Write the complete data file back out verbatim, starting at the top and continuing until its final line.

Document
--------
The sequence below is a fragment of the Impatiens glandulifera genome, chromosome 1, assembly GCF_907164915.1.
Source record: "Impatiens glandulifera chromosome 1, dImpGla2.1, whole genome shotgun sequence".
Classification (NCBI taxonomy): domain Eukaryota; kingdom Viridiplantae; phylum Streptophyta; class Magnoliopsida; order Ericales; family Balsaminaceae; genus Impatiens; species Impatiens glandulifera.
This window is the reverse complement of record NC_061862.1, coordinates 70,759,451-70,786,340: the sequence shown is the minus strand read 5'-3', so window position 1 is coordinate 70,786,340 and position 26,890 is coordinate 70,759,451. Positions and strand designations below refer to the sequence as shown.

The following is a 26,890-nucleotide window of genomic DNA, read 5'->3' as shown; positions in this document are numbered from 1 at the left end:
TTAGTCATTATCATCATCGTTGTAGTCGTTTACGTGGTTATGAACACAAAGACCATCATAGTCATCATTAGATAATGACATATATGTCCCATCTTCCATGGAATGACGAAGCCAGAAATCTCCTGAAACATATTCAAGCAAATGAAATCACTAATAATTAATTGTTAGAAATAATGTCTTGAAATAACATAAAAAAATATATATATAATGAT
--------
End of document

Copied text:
The sequence below is a fragment of the Impatiens glandulifera genome, chromosome 1, assembly GCF_907164915.1.
Source record: "Impatiens glandulifera chromosome 1, dImpGla2.1, whole genome shotgun sequence".
Classification (NCBI taxonomy): domain Eukaryota; kingdom Viridiplantae; phylum Streptophyta; class Magnoliopsida; order Ericales; family Balsaminaceae; genus Impatiens; species Impatiens glandulifera.
This window is the reverse complement of record NC_061862.1, coordinates 70,759,451-70,786,340: the sequence shown is the minus strand read 5'-3', so window position 1 is coordinate 70,786,340 and position 26,890 is coordinate 70,759,451. Positions and strand designations below refer to the sequence as shown.

The following is a 26,890-nucleotide window of genomic DNA, read 5'->3' as shown; positions in this document are numbered from 1 at the left end:
TTAGTCATTATCATCATCGTTGTAGTCGTTTACGTGGTTATGAACACAAAGACCATCATAGTCATCATTAGATAATGACATATATGTCCCATCTTCCATGGAATGACGAAGCCAGAAATCTCCTGAAACATATTCAAGCAAATGAAATCACTAATAATTAATTGTTAGAAATAATGTCTTGAAATAACATAAAAAAATATATATATAATGAT